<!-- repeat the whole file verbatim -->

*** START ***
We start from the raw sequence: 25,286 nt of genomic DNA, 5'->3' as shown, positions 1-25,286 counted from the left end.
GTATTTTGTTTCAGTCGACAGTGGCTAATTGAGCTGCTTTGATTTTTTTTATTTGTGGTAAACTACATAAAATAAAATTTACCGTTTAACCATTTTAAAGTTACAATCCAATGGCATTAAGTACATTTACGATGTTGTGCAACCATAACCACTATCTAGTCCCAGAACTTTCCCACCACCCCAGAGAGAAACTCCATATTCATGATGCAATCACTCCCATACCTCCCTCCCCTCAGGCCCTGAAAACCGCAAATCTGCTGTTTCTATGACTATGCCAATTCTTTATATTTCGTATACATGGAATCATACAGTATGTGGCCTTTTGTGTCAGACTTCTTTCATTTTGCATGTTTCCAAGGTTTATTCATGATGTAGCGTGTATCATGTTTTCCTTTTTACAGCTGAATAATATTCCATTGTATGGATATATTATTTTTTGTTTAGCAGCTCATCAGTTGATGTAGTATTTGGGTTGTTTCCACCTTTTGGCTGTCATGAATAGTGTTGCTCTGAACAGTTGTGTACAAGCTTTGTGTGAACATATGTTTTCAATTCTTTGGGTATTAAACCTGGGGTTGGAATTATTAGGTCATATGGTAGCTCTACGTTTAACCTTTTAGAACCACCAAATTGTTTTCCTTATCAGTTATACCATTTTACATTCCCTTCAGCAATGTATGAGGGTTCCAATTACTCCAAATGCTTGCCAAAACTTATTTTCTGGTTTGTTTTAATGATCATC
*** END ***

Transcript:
We start from the raw sequence: 25,286 nt of genomic DNA, 5'->3' as shown, positions 1-25,286 counted from the left end.
GTATTTTGTTTCAGTCGACAGTGGCTAATTGAGCTGCTTTGATTTTTTTTATTTGTGGTAAACTACATAAAATAAAATTTACCGTTTAACCATTTTAAAGTTACAATCCAATGGCATTAAGTACATTTACGATGTTGTGCAACCATAACCACTATCTAGTCCCAGAACTTTCCCACCACCCCAGAGAGAAACTCCATATTCATGATGCAATCACTCCCATACCTCCCTCCCCTCAGGCCCTGAAAACCGCAAATCTGCTGTTTCTATGACTATGCCAATTCTTTATATTTCGTATACATGGAATCATACAGTATGTGGCCTTTTGTGTCAGACTTCTTTCATTTTGCATGTTTCCAAGGTTTATTCATGATGTAGCGTGTATCATGTTTTCCTTTTTACAGCTGAATAATATTCCATTGTATGGATATATTATTTTTTGTTTAGCAGCTCATCAGTTGATGTAGTATTTGGGTTGTTTCCACCTTTTGGCTGTCATGAATAGTGTTGCTCTGAACAGTTGTGTACAAGCTTTGTGTGAACATATGTTTTCAATTCTTTGGGTATTAAACCTGGGGTTGGAATTATTAGGTCATATGGTAGCTCTACGTTTAACCTTTTAGAACCACCAAATTGTTTTCCTTATCAGTTATACCATTTTACATTCCCTTCAGCAATGTATGAGGGTTCCAATTACTCCAAATGCTTGCCAAAACTTATTTTCTGGTTTGTTTTAATGATCATC